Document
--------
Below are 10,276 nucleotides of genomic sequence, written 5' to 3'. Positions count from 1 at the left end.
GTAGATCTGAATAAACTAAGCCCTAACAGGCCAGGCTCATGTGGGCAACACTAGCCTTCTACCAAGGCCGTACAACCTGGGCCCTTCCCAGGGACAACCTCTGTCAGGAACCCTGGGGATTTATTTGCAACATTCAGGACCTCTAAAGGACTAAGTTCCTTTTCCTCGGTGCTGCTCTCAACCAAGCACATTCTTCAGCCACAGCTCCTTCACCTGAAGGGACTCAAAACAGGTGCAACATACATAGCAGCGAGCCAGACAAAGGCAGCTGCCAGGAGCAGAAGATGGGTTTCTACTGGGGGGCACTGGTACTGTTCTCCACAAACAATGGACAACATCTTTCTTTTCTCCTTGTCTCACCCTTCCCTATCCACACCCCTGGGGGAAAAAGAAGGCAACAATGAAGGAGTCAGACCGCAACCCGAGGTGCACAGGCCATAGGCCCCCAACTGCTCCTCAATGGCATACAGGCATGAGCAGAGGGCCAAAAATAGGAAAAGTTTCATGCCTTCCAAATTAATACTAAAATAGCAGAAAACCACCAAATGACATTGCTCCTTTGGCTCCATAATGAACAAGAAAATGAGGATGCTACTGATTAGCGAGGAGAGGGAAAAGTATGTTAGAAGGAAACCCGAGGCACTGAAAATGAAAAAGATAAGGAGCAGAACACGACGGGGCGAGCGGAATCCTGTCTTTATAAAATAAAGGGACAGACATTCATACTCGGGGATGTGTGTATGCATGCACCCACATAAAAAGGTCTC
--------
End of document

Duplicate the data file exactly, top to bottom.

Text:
Below are 10,276 nucleotides of genomic sequence, written 5' to 3'. Positions count from 1 at the left end.
GTAGATCTGAATAAACTAAGCCCTAACAGGCCAGGCTCATGTGGGCAACACTAGCCTTCTACCAAGGCCGTACAACCTGGGCCCTTCCCAGGGACAACCTCTGTCAGGAACCCTGGGGATTTATTTGCAACATTCAGGACCTCTAAAGGACTAAGTTCCTTTTCCTCGGTGCTGCTCTCAACCAAGCACATTCTTCAGCCACAGCTCCTTCACCTGAAGGGACTCAAAACAGGTGCAACATACATAGCAGCGAGCCAGACAAAGGCAGCTGCCAGGAGCAGAAGATGGGTTTCTACTGGGGGGCACTGGTACTGTTCTCCACAAACAATGGACAACATCTTTCTTTTCTCCTTGTCTCACCCTTCCCTATCCACACCCCTGGGGGAAAAAGAAGGCAACAATGAAGGAGTCAGACCGCAACCCGAGGTGCACAGGCCATAGGCCCCCAACTGCTCCTCAATGGCATACAGGCATGAGCAGAGGGCCAAAAATAGGAAAAGTTTCATGCCTTCCAAATTAATACTAAAATAGCAGAAAACCACCAAATGACATTGCTCCTTTGGCTCCATAATGAACAAGAAAATGAGGATGCTACTGATTAGCGAGGAGAGGGAAAAGTATGTTAGAAGGAAACCCGAGGCACTGAAAATGAAAAAGATAAGGAGCAGAACACGACGGGGCGAGCGGAATCCTGTCTTTATAAAATAAAGGGACAGACATTCATACTCGGGGATGTGTGTATGCATGCACCCACATAAAAAGGTCTC